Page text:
The work of a team of archeologists from Griffith University in Nathan was cited as one of the Top 10 Scientific Breakthroughs of 2020 in Science Magazine.
Members of the Griffith Centre for Social and Cultural Research (GCSCR) and the Australian Research Centre for Human Evolution (ARCHE) did extensive research on the world’s oldest known rock art early this year. Their discovery confirmed that Asia, instead of Europe, was the birthplace of modern humans’ very first figurative artwork.
Professors Maxime Aubert and Adam Brumm, along with Griffith PhD students Adhi Agus Oktaviana and Basran Burhan, studied cave paintings from 44,000 years ago in Indonesia. The artwork showed humans with spears or ropes and animal figures.
“It represents our species first evidence of storytelling,” Mr Brumm said. “The figurative depiction of hunters as therianthropes may also be the oldest evidence for our ability to imagine the existence of supernatural beings, a cornerstone of religious experience.
“This is the first time such a detailed visual narrative or ‘story’ has been identified so early in the vast record of prehistoric cave art worldwide.”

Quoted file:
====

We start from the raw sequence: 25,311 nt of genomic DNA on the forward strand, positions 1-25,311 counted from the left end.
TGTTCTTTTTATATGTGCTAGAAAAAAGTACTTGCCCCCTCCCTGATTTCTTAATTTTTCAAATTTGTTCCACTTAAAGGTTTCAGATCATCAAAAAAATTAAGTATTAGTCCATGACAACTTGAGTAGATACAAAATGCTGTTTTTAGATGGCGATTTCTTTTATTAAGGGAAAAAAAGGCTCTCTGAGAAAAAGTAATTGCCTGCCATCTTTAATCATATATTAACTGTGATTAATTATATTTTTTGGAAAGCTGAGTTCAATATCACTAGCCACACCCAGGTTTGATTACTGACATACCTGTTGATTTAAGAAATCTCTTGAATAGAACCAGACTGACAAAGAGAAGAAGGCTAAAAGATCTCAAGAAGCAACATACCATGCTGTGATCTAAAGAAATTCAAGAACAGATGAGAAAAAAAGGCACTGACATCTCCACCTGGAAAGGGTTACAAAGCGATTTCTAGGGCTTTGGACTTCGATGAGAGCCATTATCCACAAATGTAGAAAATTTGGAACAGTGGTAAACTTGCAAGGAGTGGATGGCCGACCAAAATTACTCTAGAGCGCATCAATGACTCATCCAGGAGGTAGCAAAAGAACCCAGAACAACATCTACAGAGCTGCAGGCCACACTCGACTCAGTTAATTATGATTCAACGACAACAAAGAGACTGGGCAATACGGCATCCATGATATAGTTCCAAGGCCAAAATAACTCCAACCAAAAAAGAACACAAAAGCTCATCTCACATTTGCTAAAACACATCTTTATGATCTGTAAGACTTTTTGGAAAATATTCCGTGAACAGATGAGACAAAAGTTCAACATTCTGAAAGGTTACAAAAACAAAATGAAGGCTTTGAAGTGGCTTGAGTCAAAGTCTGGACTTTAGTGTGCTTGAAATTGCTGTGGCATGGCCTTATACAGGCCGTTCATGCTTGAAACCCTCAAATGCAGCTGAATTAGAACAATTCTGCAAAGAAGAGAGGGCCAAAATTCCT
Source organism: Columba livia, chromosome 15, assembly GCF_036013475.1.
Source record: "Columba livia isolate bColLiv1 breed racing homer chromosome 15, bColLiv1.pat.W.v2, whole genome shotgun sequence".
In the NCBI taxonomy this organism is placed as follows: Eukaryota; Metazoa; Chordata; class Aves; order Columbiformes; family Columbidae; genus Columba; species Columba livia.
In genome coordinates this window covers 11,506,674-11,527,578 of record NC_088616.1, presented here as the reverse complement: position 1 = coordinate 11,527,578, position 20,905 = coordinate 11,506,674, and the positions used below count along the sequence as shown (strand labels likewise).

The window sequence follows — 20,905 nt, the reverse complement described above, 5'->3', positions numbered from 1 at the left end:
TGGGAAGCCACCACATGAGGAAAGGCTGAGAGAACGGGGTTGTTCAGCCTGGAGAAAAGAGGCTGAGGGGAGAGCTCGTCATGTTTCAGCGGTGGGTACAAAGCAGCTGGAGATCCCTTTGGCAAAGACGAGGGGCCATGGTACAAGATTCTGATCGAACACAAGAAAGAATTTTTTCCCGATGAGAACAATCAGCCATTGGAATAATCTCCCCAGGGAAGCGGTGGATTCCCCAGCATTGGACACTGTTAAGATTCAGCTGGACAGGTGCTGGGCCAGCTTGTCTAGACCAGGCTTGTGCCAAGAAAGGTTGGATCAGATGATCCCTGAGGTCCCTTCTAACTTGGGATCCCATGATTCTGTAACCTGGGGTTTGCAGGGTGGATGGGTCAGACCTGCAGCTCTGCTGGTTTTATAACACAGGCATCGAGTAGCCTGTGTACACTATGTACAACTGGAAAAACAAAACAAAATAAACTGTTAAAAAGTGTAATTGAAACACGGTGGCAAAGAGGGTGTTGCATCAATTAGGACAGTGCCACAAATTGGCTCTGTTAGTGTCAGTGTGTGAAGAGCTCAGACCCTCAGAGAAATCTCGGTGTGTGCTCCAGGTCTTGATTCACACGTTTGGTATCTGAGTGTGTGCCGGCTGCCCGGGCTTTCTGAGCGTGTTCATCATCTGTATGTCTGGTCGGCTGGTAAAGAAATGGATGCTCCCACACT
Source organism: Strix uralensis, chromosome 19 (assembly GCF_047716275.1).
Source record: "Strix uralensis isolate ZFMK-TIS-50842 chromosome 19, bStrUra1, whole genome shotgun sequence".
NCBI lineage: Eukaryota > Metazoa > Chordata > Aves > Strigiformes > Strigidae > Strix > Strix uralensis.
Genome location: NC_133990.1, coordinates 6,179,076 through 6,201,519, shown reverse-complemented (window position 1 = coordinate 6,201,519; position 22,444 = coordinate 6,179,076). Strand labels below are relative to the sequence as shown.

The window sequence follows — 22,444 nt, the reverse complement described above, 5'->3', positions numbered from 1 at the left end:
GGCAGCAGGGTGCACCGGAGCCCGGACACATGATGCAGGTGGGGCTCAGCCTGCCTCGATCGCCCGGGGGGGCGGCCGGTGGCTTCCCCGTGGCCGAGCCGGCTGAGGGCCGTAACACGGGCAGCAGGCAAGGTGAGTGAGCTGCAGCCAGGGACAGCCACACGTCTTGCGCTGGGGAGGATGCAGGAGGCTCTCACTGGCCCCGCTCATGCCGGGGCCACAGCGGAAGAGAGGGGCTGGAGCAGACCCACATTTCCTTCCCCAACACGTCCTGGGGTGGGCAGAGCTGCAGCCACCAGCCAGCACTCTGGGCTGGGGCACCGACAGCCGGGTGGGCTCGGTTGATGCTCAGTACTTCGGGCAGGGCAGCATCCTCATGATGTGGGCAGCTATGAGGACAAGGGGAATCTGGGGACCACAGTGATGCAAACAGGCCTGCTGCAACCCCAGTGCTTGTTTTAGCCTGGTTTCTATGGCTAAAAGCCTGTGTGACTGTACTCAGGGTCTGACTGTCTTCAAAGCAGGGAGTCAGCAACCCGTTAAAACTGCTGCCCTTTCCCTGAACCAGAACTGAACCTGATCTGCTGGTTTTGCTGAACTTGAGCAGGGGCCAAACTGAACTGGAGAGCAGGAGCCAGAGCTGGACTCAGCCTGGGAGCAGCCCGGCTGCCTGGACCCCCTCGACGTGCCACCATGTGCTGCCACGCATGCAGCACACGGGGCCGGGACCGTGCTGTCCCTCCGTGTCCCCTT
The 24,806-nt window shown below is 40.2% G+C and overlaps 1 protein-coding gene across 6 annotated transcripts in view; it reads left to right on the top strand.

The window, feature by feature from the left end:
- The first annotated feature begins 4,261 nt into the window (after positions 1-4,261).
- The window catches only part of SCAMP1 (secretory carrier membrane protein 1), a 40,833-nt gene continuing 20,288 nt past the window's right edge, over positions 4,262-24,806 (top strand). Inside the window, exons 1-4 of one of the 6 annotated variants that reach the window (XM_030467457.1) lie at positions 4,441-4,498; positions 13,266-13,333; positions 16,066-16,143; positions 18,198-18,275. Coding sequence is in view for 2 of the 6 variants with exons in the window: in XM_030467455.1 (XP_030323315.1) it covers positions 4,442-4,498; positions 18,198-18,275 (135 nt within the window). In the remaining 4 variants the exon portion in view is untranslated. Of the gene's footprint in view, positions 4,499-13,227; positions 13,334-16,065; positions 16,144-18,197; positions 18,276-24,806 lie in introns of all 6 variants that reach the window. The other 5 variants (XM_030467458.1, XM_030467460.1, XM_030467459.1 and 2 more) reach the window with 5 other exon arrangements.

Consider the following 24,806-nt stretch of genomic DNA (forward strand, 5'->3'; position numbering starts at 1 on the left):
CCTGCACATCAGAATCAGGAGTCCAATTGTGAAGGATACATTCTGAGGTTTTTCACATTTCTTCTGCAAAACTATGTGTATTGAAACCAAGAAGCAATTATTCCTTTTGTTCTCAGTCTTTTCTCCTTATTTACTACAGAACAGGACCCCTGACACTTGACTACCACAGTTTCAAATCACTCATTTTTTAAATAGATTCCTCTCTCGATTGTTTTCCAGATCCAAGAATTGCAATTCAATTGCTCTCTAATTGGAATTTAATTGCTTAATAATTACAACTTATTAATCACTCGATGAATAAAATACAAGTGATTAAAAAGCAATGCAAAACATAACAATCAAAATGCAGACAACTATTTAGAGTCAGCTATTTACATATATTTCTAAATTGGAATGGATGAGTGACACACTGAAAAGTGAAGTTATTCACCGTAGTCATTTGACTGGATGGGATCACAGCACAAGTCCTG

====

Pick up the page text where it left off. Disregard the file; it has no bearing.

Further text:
Mr Oktaviana said that the cave paintings have started to peel off at “an astonishing rate” due to age, thus the importance of the study.
“It would be a tragedy if these exceptionally old artworks should disappear in our own lifetime. But it is happening, so we need to understand why this globally significant rock art is deteriorating – and now.”
According to Science Magazine, this discovery from the Griffith University experts “unseats Europe as the first place where modern humans are known to have created figurative art.” It also showed that the human species could “imagine beings that do not exist” during those periods.
This is the second time Griffith University has landed in Science Magazine‘s Top 10 Scientific Breakthroughs, following the first recognition in 2014.
“In what has been a very tough year for Griffith it is wonderful to see our researchers making world-class discoveries that are changing our understanding of the human story,” said Vice-Chancellor Professor Carolyn Evans.
“This is a well-deserved recognition of the bold contributions of our students and academic staff. The work illustrates beautifully the confluence of the arts and sciences and has profound implications for modern understanding of people, human thought and behaviour,” added Deputy Vice-Chancellor (Research) Professor Mario Pinto.